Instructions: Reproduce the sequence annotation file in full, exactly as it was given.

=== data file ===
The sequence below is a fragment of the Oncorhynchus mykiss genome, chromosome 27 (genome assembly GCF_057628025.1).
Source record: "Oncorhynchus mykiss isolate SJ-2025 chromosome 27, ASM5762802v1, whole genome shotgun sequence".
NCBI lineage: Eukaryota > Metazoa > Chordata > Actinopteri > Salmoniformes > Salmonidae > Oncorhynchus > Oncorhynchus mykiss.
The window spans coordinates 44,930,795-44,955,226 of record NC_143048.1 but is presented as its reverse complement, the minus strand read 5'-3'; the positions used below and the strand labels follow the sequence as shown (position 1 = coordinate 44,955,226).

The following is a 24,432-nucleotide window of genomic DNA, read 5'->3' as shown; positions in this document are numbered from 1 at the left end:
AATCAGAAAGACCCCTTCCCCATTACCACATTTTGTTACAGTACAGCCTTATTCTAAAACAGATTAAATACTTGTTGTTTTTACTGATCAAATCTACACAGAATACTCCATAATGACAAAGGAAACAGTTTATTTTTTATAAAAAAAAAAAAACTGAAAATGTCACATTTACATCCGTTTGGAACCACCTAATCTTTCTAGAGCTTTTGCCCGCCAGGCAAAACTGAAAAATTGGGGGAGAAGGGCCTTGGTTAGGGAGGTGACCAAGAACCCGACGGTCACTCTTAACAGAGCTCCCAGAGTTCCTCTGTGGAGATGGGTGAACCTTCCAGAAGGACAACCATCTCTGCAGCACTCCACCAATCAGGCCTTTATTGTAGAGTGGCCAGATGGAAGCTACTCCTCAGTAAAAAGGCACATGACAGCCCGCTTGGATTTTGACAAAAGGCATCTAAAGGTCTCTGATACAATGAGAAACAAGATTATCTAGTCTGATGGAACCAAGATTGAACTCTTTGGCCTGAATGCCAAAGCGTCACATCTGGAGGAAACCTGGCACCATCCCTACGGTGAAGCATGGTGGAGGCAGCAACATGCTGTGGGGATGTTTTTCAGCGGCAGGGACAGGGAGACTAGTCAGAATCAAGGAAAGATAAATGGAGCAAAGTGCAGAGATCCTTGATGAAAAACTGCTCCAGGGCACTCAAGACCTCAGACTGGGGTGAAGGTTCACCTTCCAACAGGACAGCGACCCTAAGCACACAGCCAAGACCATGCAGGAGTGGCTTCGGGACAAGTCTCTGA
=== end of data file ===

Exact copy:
The sequence below is a fragment of the Oncorhynchus mykiss genome, chromosome 27 (genome assembly GCF_057628025.1).
Source record: "Oncorhynchus mykiss isolate SJ-2025 chromosome 27, ASM5762802v1, whole genome shotgun sequence".
NCBI lineage: Eukaryota > Metazoa > Chordata > Actinopteri > Salmoniformes > Salmonidae > Oncorhynchus > Oncorhynchus mykiss.
The window spans coordinates 44,930,795-44,955,226 of record NC_143048.1 but is presented as its reverse complement, the minus strand read 5'-3'; the positions used below and the strand labels follow the sequence as shown (position 1 = coordinate 44,955,226).

The following is a 24,432-nucleotide window of genomic DNA, read 5'->3' as shown; positions in this document are numbered from 1 at the left end:
AATCAGAAAGACCCCTTCCCCATTACCACATTTTGTTACAGTACAGCCTTATTCTAAAACAGATTAAATACTTGTTGTTTTTACTGATCAAATCTACACAGAATACTCCATAATGACAAAGGAAACAGTTTATTTTTTATAAAAAAAAAAAAACTGAAAATGTCACATTTACATCCGTTTGGAACCACCTAATCTTTCTAGAGCTTTTGCCCGCCAGGCAAAACTGAAAAATTGGGGGAGAAGGGCCTTGGTTAGGGAGGTGACCAAGAACCCGACGGTCACTCTTAACAGAGCTCCCAGAGTTCCTCTGTGGAGATGGGTGAACCTTCCAGAAGGACAACCATCTCTGCAGCACTCCACCAATCAGGCCTTTATTGTAGAGTGGCCAGATGGAAGCTACTCCTCAGTAAAAAGGCACATGACAGCCCGCTTGGATTTTGACAAAAGGCATCTAAAGGTCTCTGATACAATGAGAAACAAGATTATCTAGTCTGATGGAACCAAGATTGAACTCTTTGGCCTGAATGCCAAAGCGTCACATCTGGAGGAAACCTGGCACCATCCCTACGGTGAAGCATGGTGGAGGCAGCAACATGCTGTGGGGATGTTTTTCAGCGGCAGGGACAGGGAGACTAGTCAGAATCAAGGAAAGATAAATGGAGCAAAGTGCAGAGATCCTTGATGAAAAACTGCTCCAGGGCACTCAAGACCTCAGACTGGGGTGAAGGTTCACCTTCCAACAGGACAGCGACCCTAAGCACACAGCCAAGACCATGCAGGAGTGGCTTCGGGACAAGTCTCTGA